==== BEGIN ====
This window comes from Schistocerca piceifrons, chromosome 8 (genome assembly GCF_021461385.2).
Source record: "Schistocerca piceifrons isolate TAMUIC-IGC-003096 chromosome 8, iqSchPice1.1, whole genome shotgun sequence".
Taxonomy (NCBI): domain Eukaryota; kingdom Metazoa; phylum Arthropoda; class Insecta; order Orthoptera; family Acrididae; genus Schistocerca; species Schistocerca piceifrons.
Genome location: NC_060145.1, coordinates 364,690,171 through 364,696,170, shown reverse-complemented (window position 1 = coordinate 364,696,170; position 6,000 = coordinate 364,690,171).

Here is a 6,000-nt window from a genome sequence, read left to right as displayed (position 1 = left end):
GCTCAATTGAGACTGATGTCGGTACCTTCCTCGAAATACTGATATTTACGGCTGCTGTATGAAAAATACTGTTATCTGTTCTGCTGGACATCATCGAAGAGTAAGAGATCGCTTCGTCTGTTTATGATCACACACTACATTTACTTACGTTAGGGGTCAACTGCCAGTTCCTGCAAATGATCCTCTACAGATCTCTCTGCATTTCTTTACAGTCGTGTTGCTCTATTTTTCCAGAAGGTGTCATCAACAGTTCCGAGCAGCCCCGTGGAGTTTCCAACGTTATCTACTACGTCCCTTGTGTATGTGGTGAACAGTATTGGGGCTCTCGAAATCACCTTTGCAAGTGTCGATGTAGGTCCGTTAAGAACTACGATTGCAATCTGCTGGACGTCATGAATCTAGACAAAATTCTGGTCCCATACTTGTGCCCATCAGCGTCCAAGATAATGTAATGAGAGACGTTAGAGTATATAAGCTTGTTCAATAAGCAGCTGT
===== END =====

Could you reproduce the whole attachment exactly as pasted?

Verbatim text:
This window comes from Schistocerca piceifrons, chromosome 8 (genome assembly GCF_021461385.2).
Source record: "Schistocerca piceifrons isolate TAMUIC-IGC-003096 chromosome 8, iqSchPice1.1, whole genome shotgun sequence".
Taxonomy (NCBI): domain Eukaryota; kingdom Metazoa; phylum Arthropoda; class Insecta; order Orthoptera; family Acrididae; genus Schistocerca; species Schistocerca piceifrons.
Genome location: NC_060145.1, coordinates 364,690,171 through 364,696,170, shown reverse-complemented (window position 1 = coordinate 364,696,170; position 6,000 = coordinate 364,690,171).

Here is a 6,000-nt window from a genome sequence, read left to right as displayed (position 1 = left end):
GCTCAATTGAGACTGATGTCGGTACCTTCCTCGAAATACTGATATTTACGGCTGCTGTATGAAAAATACTGTTATCTGTTCTGCTGGACATCATCGAAGAGTAAGAGATCGCTTCGTCTGTTTATGATCACACACTACATTTACTTACGTTAGGGGTCAACTGCCAGTTCCTGCAAATGATCCTCTACAGATCTCTCTGCATTTCTTTACAGTCGTGTTGCTCTATTTTTCCAGAAGGTGTCATCAACAGTTCCGAGCAGCCCCGTGGAGTTTCCAACGTTATCTACTACGTCCCTTGTGTATGTGGTGAACAGTATTGGGGCTCTCGAAATCACCTTTGCAAGTGTCGATGTAGGTCCGTTAAGAACTACGATTGCAATCTGCTGGACGTCATGAATCTAGACAAAATTCTGGTCCCATACTTGTGCCCATCAGCGTCCAAGATAATGTAATGAGAGACGTTAGAGTATATAAGCTTGTTCAATAAGCAGCTGT